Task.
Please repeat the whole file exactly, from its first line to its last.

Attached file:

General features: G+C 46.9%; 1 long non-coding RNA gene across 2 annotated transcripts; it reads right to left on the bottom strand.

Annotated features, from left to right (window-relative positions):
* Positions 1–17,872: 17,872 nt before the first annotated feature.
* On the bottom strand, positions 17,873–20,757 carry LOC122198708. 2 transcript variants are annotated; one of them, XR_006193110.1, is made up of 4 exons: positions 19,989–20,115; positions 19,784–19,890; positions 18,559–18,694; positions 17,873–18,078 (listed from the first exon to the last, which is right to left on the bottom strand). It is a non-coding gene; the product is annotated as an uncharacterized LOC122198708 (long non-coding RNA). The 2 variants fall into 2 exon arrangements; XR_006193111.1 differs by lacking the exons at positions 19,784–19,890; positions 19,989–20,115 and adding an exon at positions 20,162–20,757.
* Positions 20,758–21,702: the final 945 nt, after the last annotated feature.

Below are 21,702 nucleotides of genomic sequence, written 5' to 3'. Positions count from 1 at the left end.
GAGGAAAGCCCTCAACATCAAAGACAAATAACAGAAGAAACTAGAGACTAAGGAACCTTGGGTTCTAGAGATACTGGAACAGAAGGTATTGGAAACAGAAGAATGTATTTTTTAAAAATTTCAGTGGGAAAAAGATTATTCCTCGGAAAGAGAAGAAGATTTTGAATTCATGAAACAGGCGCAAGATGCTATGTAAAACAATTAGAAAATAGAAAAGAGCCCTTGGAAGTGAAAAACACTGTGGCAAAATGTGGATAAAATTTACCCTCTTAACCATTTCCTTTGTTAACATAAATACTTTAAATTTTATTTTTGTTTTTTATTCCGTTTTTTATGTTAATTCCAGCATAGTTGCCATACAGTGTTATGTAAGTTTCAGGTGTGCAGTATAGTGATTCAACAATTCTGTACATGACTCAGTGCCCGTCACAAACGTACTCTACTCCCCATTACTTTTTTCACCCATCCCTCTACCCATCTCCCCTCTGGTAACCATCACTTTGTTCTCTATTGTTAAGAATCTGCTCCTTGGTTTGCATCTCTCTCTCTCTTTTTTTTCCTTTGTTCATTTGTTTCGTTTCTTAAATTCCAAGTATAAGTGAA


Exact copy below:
General features: G+C 46.9%; 1 long non-coding RNA gene across 2 annotated transcripts; it reads right to left on the bottom strand.

Annotated features, from left to right (window-relative positions):
* Positions 1–17,872: 17,872 nt before the first annotated feature.
* On the bottom strand, positions 17,873–20,757 carry LOC122198708. 2 transcript variants are annotated; one of them, XR_006193110.1, is made up of 4 exons: positions 19,989–20,115; positions 19,784–19,890; positions 18,559–18,694; positions 17,873–18,078 (listed from the first exon to the last, which is right to left on the bottom strand). It is a non-coding gene; the product is annotated as an uncharacterized LOC122198708 (long non-coding RNA). The 2 variants fall into 2 exon arrangements; XR_006193111.1 differs by lacking the exons at positions 19,784–19,890; positions 19,989–20,115 and adding an exon at positions 20,162–20,757.
* Positions 20,758–21,702: the final 945 nt, after the last annotated feature.

Below are 21,702 nucleotides of genomic sequence, written 5' to 3'. Positions count from 1 at the left end.
GAGGAAAGCCCTCAACATCAAAGACAAATAACAGAAGAAACTAGAGACTAAGGAACCTTGGGTTCTAGAGATACTGGAACAGAAGGTATTGGAAACAGAAGAATGTATTTTTTAAAAATTTCAGTGGGAAAAAGATTATTCCTCGGAAAGAGAAGAAGATTTTGAATTCATGAAACAGGCGCAAGATGCTATGTAAAACAATTAGAAAATAGAAAAGAGCCCTTGGAAGTGAAAAACACTGTGGCAAAATGTGGATAAAATTTACCCTCTTAACCATTTCCTTTGTTAACATAAATACTTTAAATTTTATTTTTGTTTTTTATTCCGTTTTTTATGTTAATTCCAGCATAGTTGCCATACAGTGTTATGTAAGTTTCAGGTGTGCAGTATAGTGATTCAACAATTCTGTACATGACTCAGTGCCCGTCACAAACGTACTCTACTCCCCATTACTTTTTTCACCCATCCCTCTACCCATCTCCCCTCTGGTAACCATCACTTTGTTCTCTATTGTTAAGAATCTGCTCCTTGGTTTGCATCTCTCTCTCTCTTTTTTTTCCTTTGTTCATTTGTTTCGTTTCTTAAATTCCAAGTATAAGTGAA